Universities later grew up around the colleges and began to offer professional or vocational degrees, which in the American system can only be studied at the postgraduate level. Yale University today, for instance, is now comprised of fourteen “schools”—one of which is Yale College, the only part of Yale to offer an undergraduate education. The other thirteen schools all offer postgraduate degrees, and twelve of them offer professional/vocational degrees—law, medicine, architecture, business, and so on. And yes, you first need an undergraduate “college” degree (or an equivalent undergraduate degree from another country) to gain admission into one of the “schools”.

So “colleges” are now often small parts of overall universities in the United States, but they remain an important centre for the whole institution. Sometimes, the original colleges declined to set up larger universities around the small college—these are now usually referred to as “small liberal arts colleges”, where the whole institution still only offers a BA or a BSc with Honours. Examples are Pomona College, Swarthmore College, Amherst, Williams, Wellesley, Haverford, Middlebury, Carleton, to name some of the better known ones.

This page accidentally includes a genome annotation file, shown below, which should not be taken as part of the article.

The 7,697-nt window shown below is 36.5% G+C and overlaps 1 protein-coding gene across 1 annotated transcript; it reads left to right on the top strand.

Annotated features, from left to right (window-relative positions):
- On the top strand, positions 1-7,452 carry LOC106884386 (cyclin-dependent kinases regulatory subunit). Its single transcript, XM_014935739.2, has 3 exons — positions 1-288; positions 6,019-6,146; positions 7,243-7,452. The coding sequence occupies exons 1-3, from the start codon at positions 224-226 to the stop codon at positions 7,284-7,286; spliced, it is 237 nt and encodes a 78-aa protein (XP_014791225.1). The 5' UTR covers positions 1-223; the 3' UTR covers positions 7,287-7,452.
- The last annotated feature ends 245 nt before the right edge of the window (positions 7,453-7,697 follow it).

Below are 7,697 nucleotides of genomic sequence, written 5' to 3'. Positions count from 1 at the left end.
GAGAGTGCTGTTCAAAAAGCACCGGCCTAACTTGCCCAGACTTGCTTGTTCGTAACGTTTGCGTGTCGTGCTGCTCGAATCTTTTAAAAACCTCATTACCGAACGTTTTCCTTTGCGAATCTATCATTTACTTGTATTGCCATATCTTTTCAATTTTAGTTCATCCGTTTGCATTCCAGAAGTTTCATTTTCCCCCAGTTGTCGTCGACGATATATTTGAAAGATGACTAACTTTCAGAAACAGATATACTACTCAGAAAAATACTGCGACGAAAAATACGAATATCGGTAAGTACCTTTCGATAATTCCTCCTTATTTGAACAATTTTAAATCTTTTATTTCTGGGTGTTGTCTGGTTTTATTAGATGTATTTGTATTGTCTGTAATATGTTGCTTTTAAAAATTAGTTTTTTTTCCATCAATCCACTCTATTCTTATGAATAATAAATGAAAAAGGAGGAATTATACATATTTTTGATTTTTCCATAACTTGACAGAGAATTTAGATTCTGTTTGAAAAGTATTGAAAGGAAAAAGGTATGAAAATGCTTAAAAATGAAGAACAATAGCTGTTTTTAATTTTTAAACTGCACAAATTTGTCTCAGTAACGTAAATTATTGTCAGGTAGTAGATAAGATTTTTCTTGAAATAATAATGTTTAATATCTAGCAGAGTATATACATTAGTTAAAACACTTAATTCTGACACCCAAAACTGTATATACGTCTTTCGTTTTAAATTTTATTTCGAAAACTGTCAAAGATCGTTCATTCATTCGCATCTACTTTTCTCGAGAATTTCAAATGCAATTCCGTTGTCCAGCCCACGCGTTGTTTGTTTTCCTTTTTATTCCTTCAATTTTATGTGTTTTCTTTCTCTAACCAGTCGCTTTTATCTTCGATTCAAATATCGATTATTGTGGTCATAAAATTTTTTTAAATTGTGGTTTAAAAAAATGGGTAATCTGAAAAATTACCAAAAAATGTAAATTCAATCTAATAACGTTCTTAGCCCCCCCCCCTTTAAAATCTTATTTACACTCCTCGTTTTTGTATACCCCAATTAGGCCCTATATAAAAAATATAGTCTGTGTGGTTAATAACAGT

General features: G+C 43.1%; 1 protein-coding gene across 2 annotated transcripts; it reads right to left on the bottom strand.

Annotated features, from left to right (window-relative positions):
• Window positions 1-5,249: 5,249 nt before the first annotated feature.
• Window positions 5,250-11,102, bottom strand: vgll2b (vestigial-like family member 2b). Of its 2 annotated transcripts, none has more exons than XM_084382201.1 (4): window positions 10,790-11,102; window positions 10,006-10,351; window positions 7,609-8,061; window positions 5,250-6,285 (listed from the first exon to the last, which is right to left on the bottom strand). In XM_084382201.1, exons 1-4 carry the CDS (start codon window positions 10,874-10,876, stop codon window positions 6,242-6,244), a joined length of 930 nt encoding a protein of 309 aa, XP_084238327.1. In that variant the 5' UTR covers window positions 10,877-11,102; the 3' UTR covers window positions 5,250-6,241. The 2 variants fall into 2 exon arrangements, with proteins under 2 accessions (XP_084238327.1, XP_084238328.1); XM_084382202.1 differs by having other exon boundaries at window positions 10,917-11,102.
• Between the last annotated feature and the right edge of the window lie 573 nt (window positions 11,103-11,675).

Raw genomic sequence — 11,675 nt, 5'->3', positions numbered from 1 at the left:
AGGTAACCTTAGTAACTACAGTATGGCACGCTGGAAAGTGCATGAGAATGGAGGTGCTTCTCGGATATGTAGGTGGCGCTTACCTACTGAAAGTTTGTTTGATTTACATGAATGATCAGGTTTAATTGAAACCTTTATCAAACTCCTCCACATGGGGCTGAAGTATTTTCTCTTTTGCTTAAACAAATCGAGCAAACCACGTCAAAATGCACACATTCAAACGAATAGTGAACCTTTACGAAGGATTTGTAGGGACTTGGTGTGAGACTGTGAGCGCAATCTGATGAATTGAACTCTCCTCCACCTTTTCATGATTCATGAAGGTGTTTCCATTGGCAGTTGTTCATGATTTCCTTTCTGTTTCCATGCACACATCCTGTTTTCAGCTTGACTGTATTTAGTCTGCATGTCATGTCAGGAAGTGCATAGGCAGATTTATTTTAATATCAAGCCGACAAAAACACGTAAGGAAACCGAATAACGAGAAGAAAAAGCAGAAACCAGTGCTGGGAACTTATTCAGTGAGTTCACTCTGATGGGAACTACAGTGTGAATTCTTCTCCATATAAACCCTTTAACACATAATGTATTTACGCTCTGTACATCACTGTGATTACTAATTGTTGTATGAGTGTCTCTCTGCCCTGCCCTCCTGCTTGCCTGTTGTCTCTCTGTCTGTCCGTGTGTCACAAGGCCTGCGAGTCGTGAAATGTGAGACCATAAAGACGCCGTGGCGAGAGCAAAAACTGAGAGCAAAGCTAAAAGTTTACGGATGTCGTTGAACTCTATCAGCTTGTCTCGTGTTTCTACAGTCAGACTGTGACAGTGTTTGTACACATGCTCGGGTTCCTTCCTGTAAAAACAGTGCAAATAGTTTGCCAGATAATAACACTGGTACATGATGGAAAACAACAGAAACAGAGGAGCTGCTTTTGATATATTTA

One other thing to note is that because you live on campus in the American college, you will be placed in a specific residential college for your four years of study. While studying at Yale College, for example (itself one of the fourteen schools of Yale University), I was placed into Branford College, one of the fourteen constituent residential colleges that make up Yale College. Each of the fourteen colleges is its own residential community with student rooms, a dining hall, a courtyard, and other facilities. (Fourteen is not a significant number; it’s merely random that that is the number of schools and colleges at Yale.) Each residential college will have a “Rector” or a “Head”, who is responsible for your residential life, as well as numerous other staff. Residential colleges truly are like smaller families or communities within the larger college, which itself is a smaller part of the overall university. (That’s a lot of uses of the word “college”—I hope it’s all clear!)